The Woolworths Museum

Sweets, rationing and World War II

Tinned fruit, tuna and salmon chunks were all offered from the sweets department of Woolworths in the late 1930s. It wasn't long before some customers were jolly glad that they had laid some away!

By the late 1930s the F. W. Woolworth Threepenny and Sixpenny Stores enjoyed a dominant confectionery market share. They seemed unassailable. 1939 saw the opening of the 750th shop. The firm still had a postbag full of recommendations for new towns. Rival retailers found the prices hard to beat, especially as the firm had steadily built its ranges of confectionery to stimulate impulse purchases as customers called to buy from the staple ranges of homewares, toiletries and gardening.

The have-a-go culture had encouraged the Buyers to broaden the offer. For example the sweet department had been extended to include tinned fruit, cream to go with it, and, to complete the picnic, tinned tuna fish! The food ranges consisted virtually entirely of special opportunity buys - but stores could always be relied on for tinned peaches and cream as an alternative to pic'n'mix sweets.


West Value Pure English Cream - sold for sixpence for 6 oz tin at Woolworths in 1939 (170 grams for 2.5p, the equivalent of 14p per litre)


The North End Croydon Woolworth's fortified for the blitz at Christmas 1939

 A sinister reason lay behind the high sales for the tinned goods.

The diplomatic situation in Europe had prompted re-armament and war preparations. Gas mask drills had frightened the public and had encouraged 'canny' shoppers to squirrel away tinned foods in their kitchen cupboards as an insurance against future shortages. Their foresight later provided birthday teas and wedding gifts in troubled times.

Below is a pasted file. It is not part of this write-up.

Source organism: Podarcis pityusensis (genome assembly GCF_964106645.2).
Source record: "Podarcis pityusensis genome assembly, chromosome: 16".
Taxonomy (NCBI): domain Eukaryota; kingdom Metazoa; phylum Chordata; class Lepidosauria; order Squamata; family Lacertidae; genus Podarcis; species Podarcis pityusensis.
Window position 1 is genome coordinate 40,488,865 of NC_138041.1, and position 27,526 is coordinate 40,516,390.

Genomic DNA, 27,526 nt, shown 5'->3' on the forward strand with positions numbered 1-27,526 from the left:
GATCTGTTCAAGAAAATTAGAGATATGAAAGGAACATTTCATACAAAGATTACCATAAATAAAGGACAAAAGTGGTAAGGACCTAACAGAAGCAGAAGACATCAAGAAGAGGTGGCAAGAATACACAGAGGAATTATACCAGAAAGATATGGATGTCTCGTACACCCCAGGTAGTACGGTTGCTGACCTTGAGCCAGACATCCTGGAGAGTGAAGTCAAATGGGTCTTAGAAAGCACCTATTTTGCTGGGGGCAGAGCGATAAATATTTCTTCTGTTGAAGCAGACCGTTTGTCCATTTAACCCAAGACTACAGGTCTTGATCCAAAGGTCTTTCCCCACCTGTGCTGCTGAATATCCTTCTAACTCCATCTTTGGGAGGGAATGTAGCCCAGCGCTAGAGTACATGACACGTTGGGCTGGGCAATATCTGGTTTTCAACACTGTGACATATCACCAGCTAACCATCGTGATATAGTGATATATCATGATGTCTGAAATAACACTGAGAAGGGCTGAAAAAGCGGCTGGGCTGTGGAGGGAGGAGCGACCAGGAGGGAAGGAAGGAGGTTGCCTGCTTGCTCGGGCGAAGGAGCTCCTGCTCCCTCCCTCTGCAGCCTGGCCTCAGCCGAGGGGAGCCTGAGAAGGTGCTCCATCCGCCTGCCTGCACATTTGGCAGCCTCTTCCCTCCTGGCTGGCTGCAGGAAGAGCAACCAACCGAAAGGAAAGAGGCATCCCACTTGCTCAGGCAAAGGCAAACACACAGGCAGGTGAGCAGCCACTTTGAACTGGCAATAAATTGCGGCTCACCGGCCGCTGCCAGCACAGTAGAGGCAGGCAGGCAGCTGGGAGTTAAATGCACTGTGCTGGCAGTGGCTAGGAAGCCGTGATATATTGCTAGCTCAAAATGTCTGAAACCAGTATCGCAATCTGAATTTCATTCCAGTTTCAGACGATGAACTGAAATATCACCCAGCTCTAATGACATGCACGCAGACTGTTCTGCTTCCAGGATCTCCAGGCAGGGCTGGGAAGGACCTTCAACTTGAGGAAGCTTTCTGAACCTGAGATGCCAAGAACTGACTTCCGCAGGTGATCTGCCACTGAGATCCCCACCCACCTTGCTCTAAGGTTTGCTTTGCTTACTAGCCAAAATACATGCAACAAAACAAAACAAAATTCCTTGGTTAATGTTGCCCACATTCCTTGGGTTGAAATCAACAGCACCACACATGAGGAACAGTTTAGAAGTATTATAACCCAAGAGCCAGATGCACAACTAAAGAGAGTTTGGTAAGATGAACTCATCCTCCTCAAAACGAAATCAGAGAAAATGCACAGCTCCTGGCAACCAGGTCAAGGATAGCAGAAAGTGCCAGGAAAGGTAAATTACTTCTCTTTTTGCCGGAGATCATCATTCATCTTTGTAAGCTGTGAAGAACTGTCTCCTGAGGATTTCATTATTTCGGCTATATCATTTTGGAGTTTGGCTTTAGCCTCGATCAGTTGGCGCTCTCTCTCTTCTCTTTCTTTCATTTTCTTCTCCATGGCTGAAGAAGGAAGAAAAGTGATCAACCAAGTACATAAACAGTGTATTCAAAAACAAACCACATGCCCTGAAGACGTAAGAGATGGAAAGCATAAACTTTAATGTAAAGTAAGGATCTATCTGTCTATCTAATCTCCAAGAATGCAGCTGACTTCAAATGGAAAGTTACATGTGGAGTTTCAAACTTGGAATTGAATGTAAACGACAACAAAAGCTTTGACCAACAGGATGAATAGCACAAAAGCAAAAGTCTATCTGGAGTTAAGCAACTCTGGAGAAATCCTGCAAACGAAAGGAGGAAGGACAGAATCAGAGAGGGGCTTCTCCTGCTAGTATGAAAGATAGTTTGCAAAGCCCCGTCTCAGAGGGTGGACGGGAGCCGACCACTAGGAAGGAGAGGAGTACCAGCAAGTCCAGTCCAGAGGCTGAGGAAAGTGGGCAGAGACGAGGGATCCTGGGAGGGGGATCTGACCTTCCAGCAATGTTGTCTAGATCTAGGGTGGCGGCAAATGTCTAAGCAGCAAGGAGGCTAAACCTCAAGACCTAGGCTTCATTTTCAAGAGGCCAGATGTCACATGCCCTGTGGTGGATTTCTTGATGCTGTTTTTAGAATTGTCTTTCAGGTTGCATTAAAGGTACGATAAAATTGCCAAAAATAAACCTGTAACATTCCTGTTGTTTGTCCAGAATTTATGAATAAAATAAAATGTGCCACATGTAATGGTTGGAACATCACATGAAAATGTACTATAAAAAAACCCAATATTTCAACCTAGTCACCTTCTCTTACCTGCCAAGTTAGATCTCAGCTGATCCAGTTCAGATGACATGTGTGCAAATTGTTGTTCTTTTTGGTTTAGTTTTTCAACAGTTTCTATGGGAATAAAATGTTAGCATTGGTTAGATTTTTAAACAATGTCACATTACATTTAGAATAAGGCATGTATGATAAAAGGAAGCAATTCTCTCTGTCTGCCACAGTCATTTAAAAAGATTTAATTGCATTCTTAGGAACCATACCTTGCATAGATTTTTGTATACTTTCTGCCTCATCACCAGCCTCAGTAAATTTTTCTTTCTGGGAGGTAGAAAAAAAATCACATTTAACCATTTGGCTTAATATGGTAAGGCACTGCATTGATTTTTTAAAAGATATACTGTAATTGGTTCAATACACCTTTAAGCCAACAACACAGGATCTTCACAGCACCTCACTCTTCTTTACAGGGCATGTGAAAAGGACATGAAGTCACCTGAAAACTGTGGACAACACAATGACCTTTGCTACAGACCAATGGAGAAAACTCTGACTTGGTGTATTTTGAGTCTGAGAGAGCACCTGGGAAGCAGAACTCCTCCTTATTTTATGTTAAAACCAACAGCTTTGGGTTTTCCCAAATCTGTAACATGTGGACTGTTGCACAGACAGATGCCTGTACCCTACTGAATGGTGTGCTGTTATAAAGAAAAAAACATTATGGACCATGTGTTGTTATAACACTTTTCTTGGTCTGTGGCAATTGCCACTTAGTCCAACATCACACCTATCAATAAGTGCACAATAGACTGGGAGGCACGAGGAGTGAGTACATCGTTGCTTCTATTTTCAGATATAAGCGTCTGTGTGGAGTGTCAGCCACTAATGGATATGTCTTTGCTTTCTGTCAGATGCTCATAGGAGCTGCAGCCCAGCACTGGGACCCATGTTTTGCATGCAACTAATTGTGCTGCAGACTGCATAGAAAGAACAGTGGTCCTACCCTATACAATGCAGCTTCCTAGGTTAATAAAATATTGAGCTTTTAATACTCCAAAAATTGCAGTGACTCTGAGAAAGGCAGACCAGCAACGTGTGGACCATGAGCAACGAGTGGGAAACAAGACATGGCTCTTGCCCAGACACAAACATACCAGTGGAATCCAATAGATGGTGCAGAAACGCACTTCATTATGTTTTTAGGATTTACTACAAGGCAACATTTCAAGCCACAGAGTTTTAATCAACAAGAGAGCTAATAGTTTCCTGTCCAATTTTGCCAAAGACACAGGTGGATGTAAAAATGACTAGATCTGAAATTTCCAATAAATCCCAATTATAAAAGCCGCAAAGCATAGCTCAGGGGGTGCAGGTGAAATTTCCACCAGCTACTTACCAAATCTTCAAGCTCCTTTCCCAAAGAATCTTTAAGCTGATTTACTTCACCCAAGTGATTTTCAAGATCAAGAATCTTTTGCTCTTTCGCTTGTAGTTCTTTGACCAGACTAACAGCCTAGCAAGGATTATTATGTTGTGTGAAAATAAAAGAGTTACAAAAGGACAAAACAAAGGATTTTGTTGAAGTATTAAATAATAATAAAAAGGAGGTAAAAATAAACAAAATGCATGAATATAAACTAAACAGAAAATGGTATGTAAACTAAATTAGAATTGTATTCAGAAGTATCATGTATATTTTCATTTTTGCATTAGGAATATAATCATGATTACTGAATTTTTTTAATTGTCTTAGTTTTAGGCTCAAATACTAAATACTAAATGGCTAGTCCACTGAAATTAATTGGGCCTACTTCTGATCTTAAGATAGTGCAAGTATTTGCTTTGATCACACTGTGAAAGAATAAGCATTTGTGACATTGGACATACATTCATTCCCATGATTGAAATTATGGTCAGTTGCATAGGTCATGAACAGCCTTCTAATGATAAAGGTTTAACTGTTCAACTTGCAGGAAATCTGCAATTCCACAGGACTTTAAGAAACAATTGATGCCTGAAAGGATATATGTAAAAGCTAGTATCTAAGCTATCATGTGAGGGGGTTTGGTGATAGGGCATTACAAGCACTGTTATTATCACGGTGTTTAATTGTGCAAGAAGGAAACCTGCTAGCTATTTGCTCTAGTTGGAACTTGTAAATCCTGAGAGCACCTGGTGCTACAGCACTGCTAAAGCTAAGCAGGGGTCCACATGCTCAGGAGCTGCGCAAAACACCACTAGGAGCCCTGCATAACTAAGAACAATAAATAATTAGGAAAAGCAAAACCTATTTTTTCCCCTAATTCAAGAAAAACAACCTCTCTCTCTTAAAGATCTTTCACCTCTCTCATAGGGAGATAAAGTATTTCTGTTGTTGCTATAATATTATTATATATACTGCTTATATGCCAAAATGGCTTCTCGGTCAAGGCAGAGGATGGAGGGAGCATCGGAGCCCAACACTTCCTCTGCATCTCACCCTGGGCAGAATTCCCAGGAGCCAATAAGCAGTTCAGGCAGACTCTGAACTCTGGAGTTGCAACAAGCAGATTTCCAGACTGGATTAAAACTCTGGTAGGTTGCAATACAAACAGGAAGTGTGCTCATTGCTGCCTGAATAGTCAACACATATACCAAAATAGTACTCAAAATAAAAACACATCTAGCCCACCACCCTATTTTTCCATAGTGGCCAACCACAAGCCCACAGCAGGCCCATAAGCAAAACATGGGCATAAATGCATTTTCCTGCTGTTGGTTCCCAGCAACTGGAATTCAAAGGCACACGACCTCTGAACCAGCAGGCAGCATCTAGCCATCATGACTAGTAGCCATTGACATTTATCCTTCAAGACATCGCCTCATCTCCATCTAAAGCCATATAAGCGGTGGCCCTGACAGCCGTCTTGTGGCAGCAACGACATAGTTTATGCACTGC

By Christmas 1939 stocks were low, as many factories were requisitioned for war work. The automation required to wrap and pack sweets proved useful for munitions and military suppliers. But, despite the shortages, initially only three food groups, sugar, bacon and ham, were rationed.

Within days of the outbreak of War, the Woolworth Chairman, William Stephenson, was called to serve the nation in an unusual way. Ministers called on the supremo to head Aircraft Production for the Air Ministry, bringing his expertise in mass production to the task of making components and assembling enough Spitfires to repel an expected attack from Nazi Germany. The role gave him a hotline to the heart of Gonvernment.

Woolworth's Chairman William Stephenson and Buyer Bill Lacey. The two worked closely with H. M. Government to mitigate some of the impacts of the Battle of Britain

Stephenson and his Food Buyer Bill Lacey used the new access to persuade the powers-that-be not to ration ice-cream, biscuits and chocolate. In exchange stocks would be reserved for the stores in the towns and cities facing the worst bombardment. It was hoped that the initiative, and a similar venture for patriotic comics and jigsaw puzzles, would be good for morale on the Home Front.


Symingtons Table Cremes were an example of the product innovation forced by World War II. Woolworth shoppers simply added water to make a sweet-tasting desert which was entirely sugar free.

Lacey experimented with new food products that were nourishing and could be produced cheaply. Symingtons Powdered Soups and Table Cremes (blancmanges using artificial sweeteners) were hurried to the shelves and offered for sixpence with the marketing slogan 'just add water', long before the advent of cup-a-soups. He also obtained large quantites of tinned whale meat and snook as substitutes for the tuna fish, salmon chunks and pork luncheon meat of earlier times. Customers remember these tasteding of rubber and somehow 'wrong', even after the recommended overnight soak in vinegar to "bring out the flavour". Despite this, they proved more acceptable than the horse meat offered elsewhere.